8. Egyptian media banned from pro-LGBT reporting
In the shadow of seven men who were arrested for waiving rainbow flags at a rock concert in Egypt, a government council has banned the media from showing support for the LGBT community. The Supreme Council for Media Regulation (SCMR), issued an order, claiming homosexuality is a “shameful disease” that shouldn’t be promoted. It was also stated that homosexuals should only appear in the media to repent their unacceptable behavior. The role of media is to shine a light on the dangers of homosexuality, not to validate it.
7. AG Sessions slams “the American university”
The Sept. 27 lecture from conservative author Ben Shapiro at the UofU sparked protest that resulted in two arrests. It came a day after U.S. Attorney General Jeff Sessions decried what he sees as political correctness run amok on college campuses.
“The American university was once the center of academic freedom, a place of robust debate, a forum for the competition of ideas,” Sessions said. “But it is transforming into an echo chamber of political correctness and homogenous thought, a shelter for fragile egos.”
6. Dallin H. Oaks remarks at LDS General Conference
“We have witnessed a rapid and increasing public acceptance of cohabitation without marriage and same-sex marriage. The corresponding media advocacy, education, and even occupational requirements pose difficult challenges for Latter-day Saints,” Oaks said. “Even as we must live with the marriage laws and other traditions of a declining world.”
5. Mormon men, imperfect or not, are prophets through revelation?
Henry B. Eyring, first counselor in the LDS church’s governing First Presidency, said at the all-male priesthood session of the General Conference, “It takes faith to believe that God calls imperfect people into positions of trust. It takes faith to believe that [God] knows the people he calls perfectly,” according to The Salt Lake Tribune. “I try not to judge servants of the Lord or to speak of their apparent weakness.”
4. LGBT hate crimes laws under scrutiny following horrific slaying of trans teen
According to the Associated Press, many LGBT-rights groups are questioning the effectiveness of the laws, saying they sometimes focus too tightly on individual acts without addressing underlying bias or wider violence. The volatile issue was back in the spotlight recently as Missouri authorities investigated the killing of a transgender teen who was stabbed in the genitals and had her eyes gouged out. Investigators insist that Ally Lee Steinfeld’s death was not the result of anti-transgender hate.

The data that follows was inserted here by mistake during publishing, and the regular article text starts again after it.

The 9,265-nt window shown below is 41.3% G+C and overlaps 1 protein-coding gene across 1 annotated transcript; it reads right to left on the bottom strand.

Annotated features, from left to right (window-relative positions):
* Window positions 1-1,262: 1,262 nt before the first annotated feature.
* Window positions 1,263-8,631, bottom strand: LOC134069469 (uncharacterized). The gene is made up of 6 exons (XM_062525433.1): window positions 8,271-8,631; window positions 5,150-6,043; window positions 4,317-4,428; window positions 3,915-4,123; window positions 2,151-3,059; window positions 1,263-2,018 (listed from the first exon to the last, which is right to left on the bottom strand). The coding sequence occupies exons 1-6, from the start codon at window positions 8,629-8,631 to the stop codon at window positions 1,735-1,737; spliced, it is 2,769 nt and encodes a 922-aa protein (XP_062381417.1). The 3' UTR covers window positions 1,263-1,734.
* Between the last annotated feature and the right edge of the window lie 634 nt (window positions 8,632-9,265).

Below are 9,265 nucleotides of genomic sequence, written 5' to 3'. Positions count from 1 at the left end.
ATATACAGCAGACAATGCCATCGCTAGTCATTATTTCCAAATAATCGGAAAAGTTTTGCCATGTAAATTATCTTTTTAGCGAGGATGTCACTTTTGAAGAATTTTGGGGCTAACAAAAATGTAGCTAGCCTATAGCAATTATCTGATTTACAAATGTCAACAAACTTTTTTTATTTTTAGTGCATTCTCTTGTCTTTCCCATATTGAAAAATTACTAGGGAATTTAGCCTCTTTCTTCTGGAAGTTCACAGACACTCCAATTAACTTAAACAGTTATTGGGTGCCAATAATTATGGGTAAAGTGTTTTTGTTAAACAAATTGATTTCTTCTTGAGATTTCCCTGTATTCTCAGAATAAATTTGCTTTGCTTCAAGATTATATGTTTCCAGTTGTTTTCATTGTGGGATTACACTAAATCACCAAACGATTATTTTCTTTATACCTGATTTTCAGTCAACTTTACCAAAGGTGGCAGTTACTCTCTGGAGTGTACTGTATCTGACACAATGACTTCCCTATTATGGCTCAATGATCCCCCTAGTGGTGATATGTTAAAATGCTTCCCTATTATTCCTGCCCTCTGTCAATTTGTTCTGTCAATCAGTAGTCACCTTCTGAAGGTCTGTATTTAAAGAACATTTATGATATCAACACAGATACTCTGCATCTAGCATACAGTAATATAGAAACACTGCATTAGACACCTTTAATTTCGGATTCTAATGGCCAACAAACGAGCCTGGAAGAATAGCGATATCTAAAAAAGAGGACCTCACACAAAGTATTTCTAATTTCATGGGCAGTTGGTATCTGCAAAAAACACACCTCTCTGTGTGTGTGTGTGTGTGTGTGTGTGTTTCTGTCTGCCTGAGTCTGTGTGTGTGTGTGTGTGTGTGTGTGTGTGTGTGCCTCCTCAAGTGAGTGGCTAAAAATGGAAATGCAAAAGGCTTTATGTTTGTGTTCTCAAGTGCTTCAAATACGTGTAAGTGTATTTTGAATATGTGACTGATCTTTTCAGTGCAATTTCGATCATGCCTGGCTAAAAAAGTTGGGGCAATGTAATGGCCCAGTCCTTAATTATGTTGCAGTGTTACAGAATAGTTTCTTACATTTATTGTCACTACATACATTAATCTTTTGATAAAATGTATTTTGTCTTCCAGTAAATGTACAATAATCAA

“You don’t kill someone if you don’t have hate in your heart,” said James Sigman, the sheriff in Missouri’s Texas County. “But no, it’s not a hate crime.”
3. Mississippi anti-LGBT bill to take effect Friday
An appeals court has refused to rehear a lawsuit against Mississippi House Bill 1523, which codifies discrimination against LGBT people on religious grounds. HB 1523, officially known as The Protecting Freedom of Conscience from Government Discrimination Act, protects the actions of individuals and businesses who believe that marriage is a union between one man and one woman, that sex is only acceptable within the confines of heterosexual marriage, and that gender refers to a person’s sex assigned at birth.
2. Bisexuals face double discrimination, lack of resources
Sabra L. Katz-Wise, an assistant professor at Boston Children’s Hospital and Harvard Medical School, said that bisexuals are “often experiencing discrimination from both heterosexual and sexual minority communities.” This double discrimination can lead to negative health outcomes, such as increased feelings of loneliness, which can lead to depression, anxiety and suicide, according to psychologist Ethan Mereish.
There are fewer groups and resources dedicated to bisexual individuals, and off the $487 million that went to programs and organizations that serve the overall LGBT population from 1970 to 2010, a mere $84,000 went to groups that specifically serve bisexuals, according to the 40th annual LGBT Funders Report.
1. Many Americans believe ‘there’s nothing anyone can do to stop them’
In the aftermath of the most deadly rampage in the United States, a recurring senseless reaction was reported about the mass shooting in Las Vegas: “This was a terrible tragedy, but sometimes these things just happen and there’s nothing anyone can do to stop them,” said a Iowa resident. This sentiment is echoed by tens of millions of individuals who reside in a nation where over half of the world’s deadliest mass shootings have occurred in the past 50 years and whose citizens are 20 times more likely to die of gun violence than those of other developed nations, according to The Onion.